Fine Art turnover dropped about 22% in 2020. Online selling went up from 9 to 25% of total business, but the most expensive artwork put at auction are sold in live events.
Covid-19 brought important changes in the Fine Art’s market, forcing gallery owners, agents, fairs and auction houses to change their working methods to keep maintaining a relationship with their clientele of collectors and enthusiasts: besides to new digital works of art, which have recently made headlines for the exponential growth of their market, supported by new technologies, the industry as a whole is moving online.
During 2020, the Fine Art market registered a drastic turnover reduction: according to a recent Art Basel report, in conjunction with UBS Bank, the worldwide industry made a total of 50,1 billion dollars, accusing a 14 billion loss, which is a 22% reduction compared to 2019, and 27% to 2018.
Coronavirus forced a huge number of art galleries to temporarily shut down and 61% of worldwide fairs have been called off, as well as public auctions. As a matter of fact, the situation led to a more cautious attitude of the owners, who decided to invest in less valuable art works, waiting for better times to sell their most valuable goods. The consequence of this diminished presence was a cut in ancillary costs (-16%) and staff with an employment reduction of 5% in the whole industry, along with a drop of the overall transactions, to its lowest level since 2009.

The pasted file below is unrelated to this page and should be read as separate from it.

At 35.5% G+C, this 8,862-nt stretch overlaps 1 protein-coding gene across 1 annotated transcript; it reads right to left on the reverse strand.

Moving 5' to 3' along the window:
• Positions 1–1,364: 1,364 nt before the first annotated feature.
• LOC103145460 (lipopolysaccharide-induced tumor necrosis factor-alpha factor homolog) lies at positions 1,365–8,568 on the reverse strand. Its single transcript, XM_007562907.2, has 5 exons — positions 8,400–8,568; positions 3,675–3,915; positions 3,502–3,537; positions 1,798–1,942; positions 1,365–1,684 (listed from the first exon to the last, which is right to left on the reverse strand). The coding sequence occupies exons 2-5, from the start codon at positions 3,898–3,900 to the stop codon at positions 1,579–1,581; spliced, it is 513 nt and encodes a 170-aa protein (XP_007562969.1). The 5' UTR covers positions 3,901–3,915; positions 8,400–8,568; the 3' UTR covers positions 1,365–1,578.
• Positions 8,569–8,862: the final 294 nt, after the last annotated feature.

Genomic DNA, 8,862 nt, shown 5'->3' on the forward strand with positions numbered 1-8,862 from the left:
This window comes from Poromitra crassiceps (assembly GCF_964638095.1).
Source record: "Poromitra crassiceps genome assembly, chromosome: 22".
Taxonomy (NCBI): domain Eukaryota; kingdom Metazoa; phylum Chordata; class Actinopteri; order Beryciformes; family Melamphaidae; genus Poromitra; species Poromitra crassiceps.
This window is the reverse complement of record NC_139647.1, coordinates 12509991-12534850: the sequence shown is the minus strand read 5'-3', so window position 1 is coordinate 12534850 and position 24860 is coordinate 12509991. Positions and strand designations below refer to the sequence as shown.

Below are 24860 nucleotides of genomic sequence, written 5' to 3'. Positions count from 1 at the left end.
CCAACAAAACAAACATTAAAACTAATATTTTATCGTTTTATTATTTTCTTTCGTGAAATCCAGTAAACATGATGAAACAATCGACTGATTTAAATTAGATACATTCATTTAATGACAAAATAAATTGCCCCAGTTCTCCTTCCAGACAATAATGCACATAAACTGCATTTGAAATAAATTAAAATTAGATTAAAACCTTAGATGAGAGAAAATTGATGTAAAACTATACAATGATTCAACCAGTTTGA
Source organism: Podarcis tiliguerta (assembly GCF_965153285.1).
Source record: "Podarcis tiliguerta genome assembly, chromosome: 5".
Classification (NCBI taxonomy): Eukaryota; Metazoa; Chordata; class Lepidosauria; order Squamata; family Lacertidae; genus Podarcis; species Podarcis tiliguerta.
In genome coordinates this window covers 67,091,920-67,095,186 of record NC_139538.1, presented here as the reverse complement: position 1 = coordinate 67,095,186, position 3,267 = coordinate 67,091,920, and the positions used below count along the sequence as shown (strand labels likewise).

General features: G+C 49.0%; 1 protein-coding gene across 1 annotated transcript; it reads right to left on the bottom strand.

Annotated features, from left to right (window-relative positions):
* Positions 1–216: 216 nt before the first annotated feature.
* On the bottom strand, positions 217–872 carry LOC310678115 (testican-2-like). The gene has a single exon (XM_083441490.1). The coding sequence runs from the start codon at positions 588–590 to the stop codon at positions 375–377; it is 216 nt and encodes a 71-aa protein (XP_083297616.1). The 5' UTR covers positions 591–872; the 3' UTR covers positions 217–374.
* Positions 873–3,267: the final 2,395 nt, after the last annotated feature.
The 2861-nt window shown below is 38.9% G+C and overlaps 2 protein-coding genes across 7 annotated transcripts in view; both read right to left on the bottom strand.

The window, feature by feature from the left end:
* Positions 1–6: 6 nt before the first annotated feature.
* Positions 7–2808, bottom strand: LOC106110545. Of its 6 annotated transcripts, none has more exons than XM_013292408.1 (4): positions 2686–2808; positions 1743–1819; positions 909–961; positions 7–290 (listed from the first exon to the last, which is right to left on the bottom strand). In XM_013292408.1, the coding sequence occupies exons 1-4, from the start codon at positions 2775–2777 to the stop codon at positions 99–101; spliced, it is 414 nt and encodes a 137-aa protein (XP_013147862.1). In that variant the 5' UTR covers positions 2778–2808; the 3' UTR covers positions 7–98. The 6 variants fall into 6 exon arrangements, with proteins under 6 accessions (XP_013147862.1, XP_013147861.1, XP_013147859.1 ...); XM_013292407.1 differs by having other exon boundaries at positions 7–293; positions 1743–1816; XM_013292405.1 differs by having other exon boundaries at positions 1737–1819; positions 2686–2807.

Retail market suffered a physiological reduction (just think that the expenses for the fairs represented only 10% of the total), while online sales increased. «Despite the contraction of sales overall, the component of online sales of art and antiques reached a record high of $12.4 billion, doubling in value from 2019. The share accounted for by online sales also expanded from 9% of sales by value in 2019 to 25% in 2020» reports The Art Market 2021 by Art Basel.
A never-seen-before growth in this market, as shown in the following graph from the same report.